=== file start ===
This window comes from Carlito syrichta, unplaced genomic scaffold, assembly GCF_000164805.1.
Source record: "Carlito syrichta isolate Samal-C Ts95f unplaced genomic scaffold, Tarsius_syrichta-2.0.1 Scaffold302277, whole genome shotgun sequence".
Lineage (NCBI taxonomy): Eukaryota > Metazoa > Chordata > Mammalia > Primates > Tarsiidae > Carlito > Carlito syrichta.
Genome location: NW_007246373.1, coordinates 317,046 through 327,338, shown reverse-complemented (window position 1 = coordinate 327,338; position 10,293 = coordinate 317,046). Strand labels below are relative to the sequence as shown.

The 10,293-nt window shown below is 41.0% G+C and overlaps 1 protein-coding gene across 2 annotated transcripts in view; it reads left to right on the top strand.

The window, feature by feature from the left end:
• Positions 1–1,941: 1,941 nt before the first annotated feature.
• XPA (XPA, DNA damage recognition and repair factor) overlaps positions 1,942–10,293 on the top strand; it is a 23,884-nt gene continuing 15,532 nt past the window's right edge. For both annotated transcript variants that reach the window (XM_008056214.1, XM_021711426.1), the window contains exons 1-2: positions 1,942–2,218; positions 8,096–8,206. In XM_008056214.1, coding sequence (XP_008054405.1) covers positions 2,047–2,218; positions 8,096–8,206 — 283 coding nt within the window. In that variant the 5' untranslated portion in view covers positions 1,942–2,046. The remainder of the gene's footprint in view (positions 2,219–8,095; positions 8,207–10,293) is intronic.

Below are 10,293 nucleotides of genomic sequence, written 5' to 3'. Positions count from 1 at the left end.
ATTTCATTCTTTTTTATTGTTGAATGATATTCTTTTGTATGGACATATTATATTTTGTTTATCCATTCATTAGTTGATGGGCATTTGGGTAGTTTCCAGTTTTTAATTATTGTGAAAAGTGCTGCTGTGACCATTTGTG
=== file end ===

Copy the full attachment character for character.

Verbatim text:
This window comes from Carlito syrichta, unplaced genomic scaffold, assembly GCF_000164805.1.
Source record: "Carlito syrichta isolate Samal-C Ts95f unplaced genomic scaffold, Tarsius_syrichta-2.0.1 Scaffold302277, whole genome shotgun sequence".
Lineage (NCBI taxonomy): Eukaryota > Metazoa > Chordata > Mammalia > Primates > Tarsiidae > Carlito > Carlito syrichta.
Genome location: NW_007246373.1, coordinates 317,046 through 327,338, shown reverse-complemented (window position 1 = coordinate 327,338; position 10,293 = coordinate 317,046). Strand labels below are relative to the sequence as shown.

The 10,293-nt window shown below is 41.0% G+C and overlaps 1 protein-coding gene across 2 annotated transcripts in view; it reads left to right on the top strand.

The window, feature by feature from the left end:
• Positions 1–1,941: 1,941 nt before the first annotated feature.
• XPA (XPA, DNA damage recognition and repair factor) overlaps positions 1,942–10,293 on the top strand; it is a 23,884-nt gene continuing 15,532 nt past the window's right edge. For both annotated transcript variants that reach the window (XM_008056214.1, XM_021711426.1), the window contains exons 1-2: positions 1,942–2,218; positions 8,096–8,206. In XM_008056214.1, coding sequence (XP_008054405.1) covers positions 2,047–2,218; positions 8,096–8,206 — 283 coding nt within the window. In that variant the 5' untranslated portion in view covers positions 1,942–2,046. The remainder of the gene's footprint in view (positions 2,219–8,095; positions 8,207–10,293) is intronic.

Below are 10,293 nucleotides of genomic sequence, written 5' to 3'. Positions count from 1 at the left end.
ATTTCATTCTTTTTTATTGTTGAATGATATTCTTTTGTATGGACATATTATATTTTGTTTATCCATTCATTAGTTGATGGGCATTTGGGTAGTTTCCAGTTTTTAATTATTGTGAAAAGTGCTGCTGTGACCATTTGTG